Beautiful skin is a blessing that you take for granted when you are young. It’s your largest organ (and the most visible one) and you walk around clothed in it every day of your life. So it helps if you like how your skin looks and feels.
Then you grow up, and ageing happens. The skin becomes drier, bumpier and wrinkles appear.
However, instead of giving up looking after yourself once you reach a certain age, now is the time to step up your health and skin care routine, because healthy, younger-looking skin is more than just a pretty façade …
- Your skin acts as a barrier and a filter between the outside world and your insides and it protects your body from invading microbes.
- It helps to regulate your body temperature so you don’t overheat and accidentally cook your internal organs.
- The skin plays an active role in the immune system, helping to protect you from diseases, bacteria and viruses.
- The skin plays a role in vitamin D production to help you maintain bone health.
- The skin can reveal early signs of nutritional deficiencies and indicate that a change in your diet is necessary.
Your skin performs a wide range of important body functions and it plays a vital role in keeping you alive so it pays to look after it. And with today’s research and technology it’s easier than ever before to keep your skin looking younger for years to come.
Let’s take a closer look at your skin as it gives us valuable clues on how to look after it...
The epidermis is the outer (or dead) layer of your skin. It is thinnest on your eyelids at .05 mm (1/1000 in) and thickest on your palms and soles at approximately 1.5 mm (3/50in).
The epidermis itself contains five layers, which are mostly made up of cells that produce keratin, a tough and fibrous protein that forms a protective layer.
The column-shaped cells in the bottom layer push cells into higher layers — this skin-renewing trip takes about 28 days.
The top layer of the epidermis, the stratum corneum (or skin barrier), is made of flat, dead cells that shed about every 2 weeks.
- Every 40 minutes your skin sheds about 1 million dead skin cells, and over a lifetime you’ll shed enough skin to fill a bath.
- Between the ages of 30 and 80, the skin’s cell turnover rate decreases by 30 to 50% (but you can increase this with the right skin care routine).
- New skin cells form at the bottom of the epidermis and when they’re ready they move towards the stratum corneum. In normal, healthy skin this trip takes about 4 weeks.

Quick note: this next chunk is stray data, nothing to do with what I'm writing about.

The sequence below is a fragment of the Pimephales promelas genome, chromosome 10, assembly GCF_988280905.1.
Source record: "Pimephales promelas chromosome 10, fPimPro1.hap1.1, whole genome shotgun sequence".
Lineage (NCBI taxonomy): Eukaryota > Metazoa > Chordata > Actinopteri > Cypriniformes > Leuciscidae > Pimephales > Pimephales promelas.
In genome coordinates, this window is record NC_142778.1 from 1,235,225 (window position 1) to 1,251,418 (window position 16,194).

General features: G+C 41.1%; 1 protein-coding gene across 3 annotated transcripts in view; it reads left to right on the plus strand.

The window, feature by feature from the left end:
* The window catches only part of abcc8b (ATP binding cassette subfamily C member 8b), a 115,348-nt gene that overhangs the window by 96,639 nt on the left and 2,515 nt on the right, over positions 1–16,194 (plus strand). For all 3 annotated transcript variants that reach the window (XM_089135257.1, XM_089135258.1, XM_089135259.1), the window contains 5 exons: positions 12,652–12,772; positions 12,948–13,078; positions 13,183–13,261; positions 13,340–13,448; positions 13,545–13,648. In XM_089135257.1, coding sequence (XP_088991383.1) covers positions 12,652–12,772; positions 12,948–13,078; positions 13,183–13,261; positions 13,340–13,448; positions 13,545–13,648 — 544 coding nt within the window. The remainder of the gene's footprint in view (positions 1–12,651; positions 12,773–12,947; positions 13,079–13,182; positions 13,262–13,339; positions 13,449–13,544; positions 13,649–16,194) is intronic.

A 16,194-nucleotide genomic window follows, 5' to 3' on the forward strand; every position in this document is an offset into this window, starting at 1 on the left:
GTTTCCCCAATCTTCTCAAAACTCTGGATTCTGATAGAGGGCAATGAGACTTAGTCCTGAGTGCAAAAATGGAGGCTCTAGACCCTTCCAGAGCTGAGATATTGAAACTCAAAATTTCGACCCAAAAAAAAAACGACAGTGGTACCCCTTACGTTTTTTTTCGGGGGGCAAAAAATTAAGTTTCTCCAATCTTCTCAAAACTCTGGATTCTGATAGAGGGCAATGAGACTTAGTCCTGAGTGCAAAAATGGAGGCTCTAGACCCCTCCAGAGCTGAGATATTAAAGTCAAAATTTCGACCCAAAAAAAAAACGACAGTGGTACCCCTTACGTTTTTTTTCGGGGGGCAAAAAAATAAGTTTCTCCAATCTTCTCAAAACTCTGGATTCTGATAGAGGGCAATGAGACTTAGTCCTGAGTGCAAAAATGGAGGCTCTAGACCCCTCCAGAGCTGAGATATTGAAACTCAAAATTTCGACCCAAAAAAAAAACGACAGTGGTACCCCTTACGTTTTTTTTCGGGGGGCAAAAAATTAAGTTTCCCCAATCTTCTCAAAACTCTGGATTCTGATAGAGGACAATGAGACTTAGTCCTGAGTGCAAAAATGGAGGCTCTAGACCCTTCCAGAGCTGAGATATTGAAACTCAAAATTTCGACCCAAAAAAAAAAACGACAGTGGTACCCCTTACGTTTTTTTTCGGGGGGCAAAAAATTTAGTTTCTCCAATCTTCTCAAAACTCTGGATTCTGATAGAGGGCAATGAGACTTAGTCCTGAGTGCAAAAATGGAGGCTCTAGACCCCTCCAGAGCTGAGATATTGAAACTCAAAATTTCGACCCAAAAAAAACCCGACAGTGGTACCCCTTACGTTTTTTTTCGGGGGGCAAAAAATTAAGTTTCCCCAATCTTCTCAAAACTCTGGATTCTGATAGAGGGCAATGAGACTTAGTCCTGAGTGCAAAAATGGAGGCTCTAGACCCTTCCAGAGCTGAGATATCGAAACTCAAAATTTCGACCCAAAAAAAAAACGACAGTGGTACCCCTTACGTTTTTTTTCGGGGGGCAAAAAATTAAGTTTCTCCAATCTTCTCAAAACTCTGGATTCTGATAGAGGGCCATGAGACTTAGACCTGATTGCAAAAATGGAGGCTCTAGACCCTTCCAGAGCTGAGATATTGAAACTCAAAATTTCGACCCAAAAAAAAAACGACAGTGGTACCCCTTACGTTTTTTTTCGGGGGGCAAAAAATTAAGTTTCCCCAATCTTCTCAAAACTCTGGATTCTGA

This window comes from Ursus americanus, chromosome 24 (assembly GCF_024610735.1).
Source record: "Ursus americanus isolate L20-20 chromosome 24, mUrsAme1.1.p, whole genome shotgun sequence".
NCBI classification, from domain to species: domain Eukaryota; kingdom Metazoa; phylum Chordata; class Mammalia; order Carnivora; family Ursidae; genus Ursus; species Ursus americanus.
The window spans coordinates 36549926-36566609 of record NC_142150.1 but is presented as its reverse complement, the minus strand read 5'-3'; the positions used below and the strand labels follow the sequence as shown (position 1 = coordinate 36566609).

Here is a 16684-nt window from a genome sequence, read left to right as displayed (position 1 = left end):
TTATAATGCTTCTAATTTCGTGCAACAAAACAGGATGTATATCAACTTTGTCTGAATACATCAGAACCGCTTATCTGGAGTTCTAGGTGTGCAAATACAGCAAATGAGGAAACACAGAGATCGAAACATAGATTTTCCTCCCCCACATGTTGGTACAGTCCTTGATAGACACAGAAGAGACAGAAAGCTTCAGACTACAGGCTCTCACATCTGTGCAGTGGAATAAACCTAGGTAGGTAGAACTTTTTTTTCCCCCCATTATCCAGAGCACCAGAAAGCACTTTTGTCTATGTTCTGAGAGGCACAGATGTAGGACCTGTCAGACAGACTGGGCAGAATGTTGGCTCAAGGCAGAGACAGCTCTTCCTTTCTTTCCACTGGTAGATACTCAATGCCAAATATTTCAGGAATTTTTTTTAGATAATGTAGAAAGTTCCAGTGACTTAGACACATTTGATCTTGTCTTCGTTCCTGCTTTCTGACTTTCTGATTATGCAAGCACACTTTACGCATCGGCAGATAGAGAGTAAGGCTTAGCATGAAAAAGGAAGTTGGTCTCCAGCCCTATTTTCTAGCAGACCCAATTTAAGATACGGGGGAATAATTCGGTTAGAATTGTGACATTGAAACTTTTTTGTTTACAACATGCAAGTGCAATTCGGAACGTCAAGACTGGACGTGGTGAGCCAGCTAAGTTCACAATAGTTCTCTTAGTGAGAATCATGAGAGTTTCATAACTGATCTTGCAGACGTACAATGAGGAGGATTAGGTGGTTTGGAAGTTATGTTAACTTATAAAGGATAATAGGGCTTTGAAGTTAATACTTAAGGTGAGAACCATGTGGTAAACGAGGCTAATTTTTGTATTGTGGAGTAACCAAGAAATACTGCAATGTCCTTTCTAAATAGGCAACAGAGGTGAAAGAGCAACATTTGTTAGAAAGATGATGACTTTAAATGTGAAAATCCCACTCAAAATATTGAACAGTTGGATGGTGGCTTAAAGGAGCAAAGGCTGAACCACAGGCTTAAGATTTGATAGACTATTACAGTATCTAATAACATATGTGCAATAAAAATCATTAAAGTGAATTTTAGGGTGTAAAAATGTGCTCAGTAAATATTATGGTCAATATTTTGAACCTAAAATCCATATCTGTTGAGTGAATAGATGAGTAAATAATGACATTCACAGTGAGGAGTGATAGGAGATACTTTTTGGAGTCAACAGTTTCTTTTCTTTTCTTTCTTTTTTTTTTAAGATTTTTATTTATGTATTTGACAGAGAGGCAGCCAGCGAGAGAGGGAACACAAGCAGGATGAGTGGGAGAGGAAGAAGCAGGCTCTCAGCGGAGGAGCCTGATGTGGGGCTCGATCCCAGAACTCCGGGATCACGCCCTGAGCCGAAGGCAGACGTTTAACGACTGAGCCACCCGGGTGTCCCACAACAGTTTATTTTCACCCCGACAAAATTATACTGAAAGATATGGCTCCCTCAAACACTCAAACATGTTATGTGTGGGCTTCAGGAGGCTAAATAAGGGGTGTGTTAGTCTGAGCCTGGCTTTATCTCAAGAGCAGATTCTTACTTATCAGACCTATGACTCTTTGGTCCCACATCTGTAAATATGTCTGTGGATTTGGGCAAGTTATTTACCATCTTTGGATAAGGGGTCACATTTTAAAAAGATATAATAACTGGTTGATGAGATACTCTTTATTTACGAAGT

When the epidermis layer of your skin is functioning properly, the following youth-preserving properties are at optimal levels:
Loss of elasticity in the skin
Interlocking finger-like waves join the epidermis to the dermis, which is the deeper layer of the skin. This important junction allows nutrients and oxygen to travel from the inner layers to the outer layer of the skin so it stays healthy.
When hormone levels such as oestrogen decline, the finger-like junctions flatten and nutrient exchange slows, causing loss of elasticity in the skin. However, no matter what your hormones are doing (or not doing) daily exercise can help to manually improve blood flow to the surface of your skin.
Deeper skin layer
The deeper layer of the skin is the dermis. It’s like the soil in a garden, situated below the surface with the all-important jobs of maintaining the skin’s structure and supplying nutrients and fluids.
The dermis is a thick layer containing bundles of collagen fibres and coarse elastic fibres made of elastin, which enable the skin to stretch and return to its original shape. The dermis also contains sweat glands, hair follicles, veins and hyaluronic acid which attracts and holds water.
Wrinkles appear when changes occur to the deeper layers of the dermis. When the dermis is functioning properly, the following four youth-preserving properties are at optimal levels.
Collagen is like the glue that keeps your skin together. It’s an amazing protein structure in the skin that twines in a triple rope-like formation, called a helix, so it is extra strong and durable — on a per weight basis collagen is nearly as strong as steel.